I agree with Breidenthal, students need to have input. When doing genius hour we might need to have a written mission or purpose that states this and other things we think will make the program successful.
Of the three real-world examples of genius hour that Don shared, the one about getting a project based on passion really struck a cord with me. (page 30). I like his ideas on genius hour being "a passion based project that brings students to learn how to love learning." Page 31. I confirm my thoughts with him on genius hour. I believe that genius hour should be "opportunities for students to explain what they learned," be innovative thinkers, and get student involvement and be student driven. From students "finding their own mentors (Page 34) to "bringing meaning to the class and their learning." Page 50. I completely agree with Don's writing on page 30 that "the misconception of innovation class is a free period is quite the opposite." Page 30.
The "Special Needs Coffee Shop" on p. 41, is a great idea that deserves to be emulated. I am very familiar with genius hour as libraries birthed the concept and program. The coffee shop idea was successful because it dealt with a problem that could be solved in the student's immediate or nuclear environment, added value to the entire school community and did not require a large amount of resources, research and implementation. Also, they got immediate positive feedback before the implementation of anything. I agree with the author on p. 42, when he warns against "big" projects. You have to keep it short and simple as students lack project management skills and the endurance required. Also, they lose interest because they want immediate results.
Reflection is an important part of these projects as stated on location 741 of the kindle. But it's also important at the end of each class period to allow students to reflect daily on the things they learned or on tasks completed, so they can see how they can improve for the next day.I think when introducing something like this, students will become really excited and may have grand ideas. But like he said on location 809, it is important for them to start small to learn the systems and to keep them focused.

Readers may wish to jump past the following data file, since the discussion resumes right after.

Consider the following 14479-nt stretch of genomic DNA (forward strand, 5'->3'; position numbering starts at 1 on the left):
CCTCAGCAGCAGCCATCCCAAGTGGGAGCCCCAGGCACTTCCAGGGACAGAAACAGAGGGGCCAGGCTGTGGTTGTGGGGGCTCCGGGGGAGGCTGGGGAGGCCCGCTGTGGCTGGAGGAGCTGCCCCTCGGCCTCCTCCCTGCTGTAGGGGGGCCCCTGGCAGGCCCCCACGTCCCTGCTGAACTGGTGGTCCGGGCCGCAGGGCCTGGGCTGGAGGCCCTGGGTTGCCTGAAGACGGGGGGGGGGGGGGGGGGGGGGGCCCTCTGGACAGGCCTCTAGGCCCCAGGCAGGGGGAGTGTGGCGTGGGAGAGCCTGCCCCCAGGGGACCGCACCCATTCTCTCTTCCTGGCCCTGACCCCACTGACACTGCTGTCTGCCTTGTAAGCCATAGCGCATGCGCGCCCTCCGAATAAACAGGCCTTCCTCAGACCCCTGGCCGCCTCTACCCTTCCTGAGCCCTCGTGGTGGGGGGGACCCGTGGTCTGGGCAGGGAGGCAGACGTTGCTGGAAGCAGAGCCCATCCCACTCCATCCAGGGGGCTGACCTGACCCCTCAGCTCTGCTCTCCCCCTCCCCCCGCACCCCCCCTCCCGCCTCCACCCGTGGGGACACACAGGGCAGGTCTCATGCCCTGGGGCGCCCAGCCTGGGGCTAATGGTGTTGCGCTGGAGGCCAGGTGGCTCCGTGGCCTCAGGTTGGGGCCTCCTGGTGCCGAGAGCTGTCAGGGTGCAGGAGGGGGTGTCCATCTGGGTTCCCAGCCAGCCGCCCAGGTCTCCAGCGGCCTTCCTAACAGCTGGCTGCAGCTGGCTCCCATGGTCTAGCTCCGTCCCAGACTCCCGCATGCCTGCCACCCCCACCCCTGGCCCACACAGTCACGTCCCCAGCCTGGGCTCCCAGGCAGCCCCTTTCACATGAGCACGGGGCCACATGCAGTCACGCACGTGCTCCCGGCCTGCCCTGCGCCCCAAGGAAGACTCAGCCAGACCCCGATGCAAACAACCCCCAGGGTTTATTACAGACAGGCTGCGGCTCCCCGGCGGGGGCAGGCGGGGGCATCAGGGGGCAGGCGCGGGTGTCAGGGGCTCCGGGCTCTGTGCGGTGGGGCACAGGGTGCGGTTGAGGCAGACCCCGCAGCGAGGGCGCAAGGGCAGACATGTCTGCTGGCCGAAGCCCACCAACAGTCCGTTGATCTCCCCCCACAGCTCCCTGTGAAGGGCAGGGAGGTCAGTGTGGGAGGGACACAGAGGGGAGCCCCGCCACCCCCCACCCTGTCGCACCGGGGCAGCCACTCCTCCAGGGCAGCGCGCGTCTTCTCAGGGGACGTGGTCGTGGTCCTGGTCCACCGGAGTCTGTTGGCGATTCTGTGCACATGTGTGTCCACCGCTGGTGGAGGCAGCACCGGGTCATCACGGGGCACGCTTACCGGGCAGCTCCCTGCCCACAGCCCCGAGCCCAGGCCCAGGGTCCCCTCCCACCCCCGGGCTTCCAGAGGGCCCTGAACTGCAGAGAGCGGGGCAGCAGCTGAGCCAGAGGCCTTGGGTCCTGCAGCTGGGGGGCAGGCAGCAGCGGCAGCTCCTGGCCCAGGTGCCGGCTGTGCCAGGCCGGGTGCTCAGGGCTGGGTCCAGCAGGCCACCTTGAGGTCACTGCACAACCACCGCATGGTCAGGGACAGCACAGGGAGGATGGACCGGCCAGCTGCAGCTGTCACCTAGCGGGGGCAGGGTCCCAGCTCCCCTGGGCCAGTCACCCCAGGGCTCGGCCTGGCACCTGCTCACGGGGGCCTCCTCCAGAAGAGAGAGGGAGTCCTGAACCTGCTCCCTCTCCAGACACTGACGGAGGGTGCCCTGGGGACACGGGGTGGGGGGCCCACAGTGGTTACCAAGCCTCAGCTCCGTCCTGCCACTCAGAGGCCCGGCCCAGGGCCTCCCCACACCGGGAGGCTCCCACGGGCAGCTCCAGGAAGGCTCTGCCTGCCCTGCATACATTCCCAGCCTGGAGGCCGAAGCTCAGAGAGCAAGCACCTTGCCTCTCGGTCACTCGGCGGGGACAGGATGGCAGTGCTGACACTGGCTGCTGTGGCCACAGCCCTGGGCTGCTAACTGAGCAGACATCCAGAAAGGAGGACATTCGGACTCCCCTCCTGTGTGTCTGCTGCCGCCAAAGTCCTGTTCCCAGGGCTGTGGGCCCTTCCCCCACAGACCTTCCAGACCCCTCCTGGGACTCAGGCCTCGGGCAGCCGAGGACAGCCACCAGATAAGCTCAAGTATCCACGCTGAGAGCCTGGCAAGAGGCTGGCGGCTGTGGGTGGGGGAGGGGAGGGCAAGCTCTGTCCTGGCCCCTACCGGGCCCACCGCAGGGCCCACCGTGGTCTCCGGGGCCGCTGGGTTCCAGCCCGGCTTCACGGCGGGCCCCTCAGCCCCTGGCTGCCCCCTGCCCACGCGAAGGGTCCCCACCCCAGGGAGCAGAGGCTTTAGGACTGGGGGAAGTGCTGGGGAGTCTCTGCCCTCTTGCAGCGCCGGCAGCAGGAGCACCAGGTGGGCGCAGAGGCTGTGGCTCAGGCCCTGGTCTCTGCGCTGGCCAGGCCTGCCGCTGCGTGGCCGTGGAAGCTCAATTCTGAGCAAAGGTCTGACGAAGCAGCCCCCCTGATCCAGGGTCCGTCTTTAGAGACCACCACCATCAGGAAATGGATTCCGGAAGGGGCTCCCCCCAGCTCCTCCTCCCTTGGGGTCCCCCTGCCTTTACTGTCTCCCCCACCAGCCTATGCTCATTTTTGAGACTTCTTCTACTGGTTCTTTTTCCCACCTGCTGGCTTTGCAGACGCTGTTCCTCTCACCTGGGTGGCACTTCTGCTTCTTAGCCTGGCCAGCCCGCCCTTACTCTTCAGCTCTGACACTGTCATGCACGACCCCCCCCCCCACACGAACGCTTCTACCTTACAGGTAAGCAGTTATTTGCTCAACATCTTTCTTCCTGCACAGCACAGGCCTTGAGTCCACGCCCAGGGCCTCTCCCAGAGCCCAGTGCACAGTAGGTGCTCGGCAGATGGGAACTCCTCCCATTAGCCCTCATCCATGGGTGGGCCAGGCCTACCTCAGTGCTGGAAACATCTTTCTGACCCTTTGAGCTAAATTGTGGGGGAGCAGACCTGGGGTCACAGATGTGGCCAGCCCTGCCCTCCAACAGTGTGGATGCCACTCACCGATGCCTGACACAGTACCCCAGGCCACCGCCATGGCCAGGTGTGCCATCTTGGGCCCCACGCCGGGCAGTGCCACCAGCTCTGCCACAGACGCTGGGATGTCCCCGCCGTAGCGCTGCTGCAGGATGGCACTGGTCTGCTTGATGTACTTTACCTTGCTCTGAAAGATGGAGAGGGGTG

Before reading this chapter, what I assumed was "Genius Hour" I related to our school's Power Hour. However, they are two totally different ideas. Our Power Hour is by grade level with 4 different ideas/topics to choose from. While we are giving our students choice, it was unlike the Genius Hour choices given in this chapter. I love this idea that "the students have freedom to choose a passion or topic of interest for the course". (pg. 30) I do believe that for younger students, especially Kindergartners, it would be done in a different way than older elementary students. I can see this as a whole group activity where we explore a question together that the students have, doing all the research together. I think that this would be fun and very powerful for my Kindergartners!
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While genius hour may be defined by some as an amount of time within which individuals pursue a passion, I believe that it is also a time to make as many mistakes as possible (and please let me specify, within reason and in regards to pursuing knowledge for the project) to see what is or is not working, without the burden of anxiousness typically associated with making mistakes.It is an opportunity for students to be able to experience some elements of real-word expectations (e.g. time lines, asking for help, finding experts, presenting findings/research, etc.) (pg. 29) while also bolstering the mindset that failure can in fact lead to great things. It is this mentality that will ultimately propel society in the future.